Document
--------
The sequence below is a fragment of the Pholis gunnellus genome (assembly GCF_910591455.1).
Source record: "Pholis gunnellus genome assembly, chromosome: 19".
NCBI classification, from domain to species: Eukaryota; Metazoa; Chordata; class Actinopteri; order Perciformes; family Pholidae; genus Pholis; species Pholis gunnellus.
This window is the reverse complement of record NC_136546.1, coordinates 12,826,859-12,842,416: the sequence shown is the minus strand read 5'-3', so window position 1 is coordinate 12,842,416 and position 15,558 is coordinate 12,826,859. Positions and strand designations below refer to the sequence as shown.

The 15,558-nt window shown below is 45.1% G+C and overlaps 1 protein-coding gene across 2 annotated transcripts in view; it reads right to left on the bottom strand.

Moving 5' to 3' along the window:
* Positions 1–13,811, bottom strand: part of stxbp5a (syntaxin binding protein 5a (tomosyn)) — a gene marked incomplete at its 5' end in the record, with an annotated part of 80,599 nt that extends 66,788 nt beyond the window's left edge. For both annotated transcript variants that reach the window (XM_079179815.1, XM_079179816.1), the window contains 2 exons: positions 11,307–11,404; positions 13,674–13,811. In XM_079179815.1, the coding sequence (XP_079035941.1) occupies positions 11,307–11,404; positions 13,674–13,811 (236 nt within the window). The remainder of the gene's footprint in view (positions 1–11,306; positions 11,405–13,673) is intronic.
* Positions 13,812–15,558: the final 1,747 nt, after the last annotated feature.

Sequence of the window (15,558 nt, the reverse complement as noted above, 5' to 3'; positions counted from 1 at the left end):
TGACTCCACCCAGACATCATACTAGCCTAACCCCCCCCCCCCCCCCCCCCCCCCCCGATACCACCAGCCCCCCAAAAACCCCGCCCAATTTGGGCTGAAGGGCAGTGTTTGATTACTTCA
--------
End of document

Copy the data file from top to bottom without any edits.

The sequence below is a fragment of the Pholis gunnellus genome (assembly GCF_910591455.1).
Source record: "Pholis gunnellus genome assembly, chromosome: 19".
NCBI classification, from domain to species: Eukaryota; Metazoa; Chordata; class Actinopteri; order Perciformes; family Pholidae; genus Pholis; species Pholis gunnellus.
This window is the reverse complement of record NC_136546.1, coordinates 12,826,859-12,842,416: the sequence shown is the minus strand read 5'-3', so window position 1 is coordinate 12,842,416 and position 15,558 is coordinate 12,826,859. Positions and strand designations below refer to the sequence as shown.

The 15,558-nt window shown below is 45.1% G+C and overlaps 1 protein-coding gene across 2 annotated transcripts in view; it reads right to left on the bottom strand.

Moving 5' to 3' along the window:
* Positions 1–13,811, bottom strand: part of stxbp5a (syntaxin binding protein 5a (tomosyn)) — a gene marked incomplete at its 5' end in the record, with an annotated part of 80,599 nt that extends 66,788 nt beyond the window's left edge. For both annotated transcript variants that reach the window (XM_079179815.1, XM_079179816.1), the window contains 2 exons: positions 11,307–11,404; positions 13,674–13,811. In XM_079179815.1, the coding sequence (XP_079035941.1) occupies positions 11,307–11,404; positions 13,674–13,811 (236 nt within the window). The remainder of the gene's footprint in view (positions 1–11,306; positions 11,405–13,673) is intronic.
* Positions 13,812–15,558: the final 1,747 nt, after the last annotated feature.

Sequence of the window (15,558 nt, the reverse complement as noted above, 5' to 3'; positions counted from 1 at the left end):
TGACTCCACCCAGACATCATACTAGCCTAACCCCCCCCCCCCCCCCCCCCCCCCCCGATACCACCAGCCCCCCAAAAACCCCGCCCAATTTGGGCTGAAGGGCAGTGTTTGATTACTTCA